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Twin bombing kills at least 40 in Damascus' Old City

Two bombs killed at least 40 people, mostly Iraqi Shia pilgrims, and wounded more than 100 others in the Old City of Damascus on Saturday in a rare attack in the Syrian capital.

Syria State TV aired footage from the scene showing blood-soaked streets and several damaged buses in a car park, apparently where the explosions went off near Bab al-Saghir cemetery.

The cemetery is one of the capital's most ancient and is where several prominent religious figures are buried.

Interior Minister Mohammed al-Shaar visited the wounded in local hospitals. He said 40 were killed and 120 were injured.

Shaar said the attacks targeted civilians, including Arab visitors, who were frequenting the shrines in the area. He didn't elaborate, but Iraqi Shia often visit shrines in Syria. Iranians and other Shia from Asia are often also among the pilgrims to the area.

Iraqi state TV said at least 40 Iraqi citizens had been killed in the blasts.

"Preliminary statistics indicate the fall of around 40 Iraqi martyrs and 120 wounded," Iraqi foreign ministry spokesman Ahmed Jamal said in a statement, terming it a "criminal terrorist operation".

There were conflicting reports on what caused the explosions.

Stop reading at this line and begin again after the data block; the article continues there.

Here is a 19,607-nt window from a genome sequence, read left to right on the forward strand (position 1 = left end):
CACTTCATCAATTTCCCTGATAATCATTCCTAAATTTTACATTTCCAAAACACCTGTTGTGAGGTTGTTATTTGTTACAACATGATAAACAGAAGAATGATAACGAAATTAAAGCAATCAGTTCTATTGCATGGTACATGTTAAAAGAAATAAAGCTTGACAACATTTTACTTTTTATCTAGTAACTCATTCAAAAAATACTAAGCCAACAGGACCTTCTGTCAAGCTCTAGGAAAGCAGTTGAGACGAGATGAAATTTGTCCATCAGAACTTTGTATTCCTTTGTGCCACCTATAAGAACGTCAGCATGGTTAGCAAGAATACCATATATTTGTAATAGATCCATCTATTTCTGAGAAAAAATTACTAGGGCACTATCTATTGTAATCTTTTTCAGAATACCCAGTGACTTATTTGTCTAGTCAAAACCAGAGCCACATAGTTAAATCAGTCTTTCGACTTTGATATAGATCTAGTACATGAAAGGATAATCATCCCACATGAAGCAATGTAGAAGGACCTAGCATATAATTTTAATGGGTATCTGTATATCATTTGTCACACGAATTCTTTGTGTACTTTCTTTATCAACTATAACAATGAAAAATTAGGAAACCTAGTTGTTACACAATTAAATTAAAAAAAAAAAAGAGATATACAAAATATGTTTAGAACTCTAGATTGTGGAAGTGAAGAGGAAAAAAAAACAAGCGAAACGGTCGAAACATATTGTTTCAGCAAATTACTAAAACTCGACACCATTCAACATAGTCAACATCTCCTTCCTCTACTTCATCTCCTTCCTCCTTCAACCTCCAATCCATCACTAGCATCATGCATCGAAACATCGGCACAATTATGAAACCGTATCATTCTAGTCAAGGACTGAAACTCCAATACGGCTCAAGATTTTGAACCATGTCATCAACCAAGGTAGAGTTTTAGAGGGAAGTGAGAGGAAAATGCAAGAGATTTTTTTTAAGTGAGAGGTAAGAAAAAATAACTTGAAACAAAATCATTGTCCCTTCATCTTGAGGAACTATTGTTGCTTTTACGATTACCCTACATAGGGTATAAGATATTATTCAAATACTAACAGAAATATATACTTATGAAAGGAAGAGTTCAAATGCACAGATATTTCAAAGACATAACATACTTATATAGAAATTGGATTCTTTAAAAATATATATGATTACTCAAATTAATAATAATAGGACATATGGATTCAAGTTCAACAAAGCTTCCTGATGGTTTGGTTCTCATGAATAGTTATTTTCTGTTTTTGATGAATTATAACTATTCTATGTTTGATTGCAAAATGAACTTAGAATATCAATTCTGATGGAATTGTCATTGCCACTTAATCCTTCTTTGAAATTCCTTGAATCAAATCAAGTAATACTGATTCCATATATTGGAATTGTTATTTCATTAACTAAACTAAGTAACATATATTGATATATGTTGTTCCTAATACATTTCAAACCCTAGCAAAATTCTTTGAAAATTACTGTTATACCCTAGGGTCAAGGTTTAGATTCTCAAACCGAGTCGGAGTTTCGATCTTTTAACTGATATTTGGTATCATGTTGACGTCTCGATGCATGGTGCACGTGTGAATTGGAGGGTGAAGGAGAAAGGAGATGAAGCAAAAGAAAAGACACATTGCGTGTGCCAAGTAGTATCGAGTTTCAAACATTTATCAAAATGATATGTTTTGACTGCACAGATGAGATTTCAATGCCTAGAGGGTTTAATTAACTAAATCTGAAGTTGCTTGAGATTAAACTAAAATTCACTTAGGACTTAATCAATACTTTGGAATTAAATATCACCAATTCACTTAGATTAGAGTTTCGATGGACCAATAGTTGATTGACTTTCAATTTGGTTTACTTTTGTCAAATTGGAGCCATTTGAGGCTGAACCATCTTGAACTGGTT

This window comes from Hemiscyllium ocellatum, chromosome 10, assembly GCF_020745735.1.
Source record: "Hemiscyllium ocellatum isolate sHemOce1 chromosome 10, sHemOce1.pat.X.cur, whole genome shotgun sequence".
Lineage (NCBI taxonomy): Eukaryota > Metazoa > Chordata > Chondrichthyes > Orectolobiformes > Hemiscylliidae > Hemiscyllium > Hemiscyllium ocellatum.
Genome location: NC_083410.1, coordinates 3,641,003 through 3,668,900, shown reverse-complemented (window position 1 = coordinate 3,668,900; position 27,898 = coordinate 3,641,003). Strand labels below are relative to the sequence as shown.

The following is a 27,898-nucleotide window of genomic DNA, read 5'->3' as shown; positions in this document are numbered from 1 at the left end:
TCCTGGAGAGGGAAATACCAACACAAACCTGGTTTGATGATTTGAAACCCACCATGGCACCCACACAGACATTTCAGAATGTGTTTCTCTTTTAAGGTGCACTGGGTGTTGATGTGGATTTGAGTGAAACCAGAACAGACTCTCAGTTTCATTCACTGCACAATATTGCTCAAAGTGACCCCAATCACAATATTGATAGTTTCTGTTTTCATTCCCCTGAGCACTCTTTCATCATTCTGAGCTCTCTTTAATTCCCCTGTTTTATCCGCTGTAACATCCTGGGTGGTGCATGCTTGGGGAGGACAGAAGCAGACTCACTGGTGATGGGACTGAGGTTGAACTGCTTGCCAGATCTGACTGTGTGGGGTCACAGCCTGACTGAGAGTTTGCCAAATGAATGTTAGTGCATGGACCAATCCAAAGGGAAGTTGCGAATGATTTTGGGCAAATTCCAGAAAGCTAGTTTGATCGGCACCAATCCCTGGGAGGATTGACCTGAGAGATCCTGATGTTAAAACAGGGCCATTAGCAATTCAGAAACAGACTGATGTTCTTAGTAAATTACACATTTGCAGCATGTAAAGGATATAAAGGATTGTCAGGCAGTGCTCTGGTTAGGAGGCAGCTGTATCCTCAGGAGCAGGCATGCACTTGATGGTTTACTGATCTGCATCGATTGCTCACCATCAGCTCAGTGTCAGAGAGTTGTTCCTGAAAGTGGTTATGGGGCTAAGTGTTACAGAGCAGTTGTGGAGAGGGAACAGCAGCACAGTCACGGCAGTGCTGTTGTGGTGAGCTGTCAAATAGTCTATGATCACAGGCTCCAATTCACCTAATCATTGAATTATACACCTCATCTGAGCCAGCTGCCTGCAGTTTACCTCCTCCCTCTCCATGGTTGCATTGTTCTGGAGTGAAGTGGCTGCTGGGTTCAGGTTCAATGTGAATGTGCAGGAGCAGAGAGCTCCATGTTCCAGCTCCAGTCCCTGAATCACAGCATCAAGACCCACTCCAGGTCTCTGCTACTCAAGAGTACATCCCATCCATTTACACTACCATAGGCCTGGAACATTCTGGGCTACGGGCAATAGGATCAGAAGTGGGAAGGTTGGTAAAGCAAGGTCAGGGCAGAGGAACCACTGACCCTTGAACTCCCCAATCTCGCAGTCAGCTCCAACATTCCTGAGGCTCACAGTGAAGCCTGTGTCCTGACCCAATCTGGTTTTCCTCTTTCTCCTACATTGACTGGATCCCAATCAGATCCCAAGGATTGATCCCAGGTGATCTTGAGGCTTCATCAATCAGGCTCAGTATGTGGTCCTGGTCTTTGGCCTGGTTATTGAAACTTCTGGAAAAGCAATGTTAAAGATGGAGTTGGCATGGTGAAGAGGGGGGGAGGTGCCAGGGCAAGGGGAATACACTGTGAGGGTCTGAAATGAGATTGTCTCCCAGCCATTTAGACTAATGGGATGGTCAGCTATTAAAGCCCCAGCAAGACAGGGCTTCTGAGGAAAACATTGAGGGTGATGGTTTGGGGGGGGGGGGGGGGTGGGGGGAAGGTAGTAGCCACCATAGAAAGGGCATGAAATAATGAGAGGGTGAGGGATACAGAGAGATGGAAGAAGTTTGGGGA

Jamal said roadside bombs targeted buses carrying the pilgrims.

The UK-based Syrian Observatory for Human Rights said a roadside bomb detonated as a bus passed and a suicide bomber blew himself up in the Bab al-Saghir area, which houses several Shia mausoleums that draw pilgrims from around the world.

Syria's SANA state news agency reported that both blasts were caused by explosive devices near the Bab al-Saghir cemetery.

Al Jazeera's Natasha Ghoneim, reporting from Gaziantep on the Turkey-Syria border, said the attack was one of the deadliest in recent memory in the Syrian capital. She noted, however, there had been an attack in January that targeted soldiers and killed 10 people.

"We are talking about a very significant death toll … What is unique is that Damascus - which is President Bashar al-Assad's stronghold, he has firm support there - has been relatively safe. Attacks like this are not common," said Ghoneim.

A similar attack in Damascus last year targeted one of the most revered Shia shrines and was claimed by the Islamic State of Iraq and the Levant (ISIL) group.

No claim of responsibility was immediately made for Saturday's attack.

Assad has been supported in the country's war by Shia militias from countries including Iraq, Afghanistan and Lebanon.

The Damascus attack could provide the impetus for increased Iraqi strikes against ISIL in Syria, which Baghdad has already carried out near the border.

Prime Minister Haider al-Abadi has vowed he would "not hesitate" to strike attackers in neighbouring countries if they posed a threat.

Bab al-Saghir is one of the seven gates of the Old City of Damascus.


Source:  Al Jazeera and news agencies

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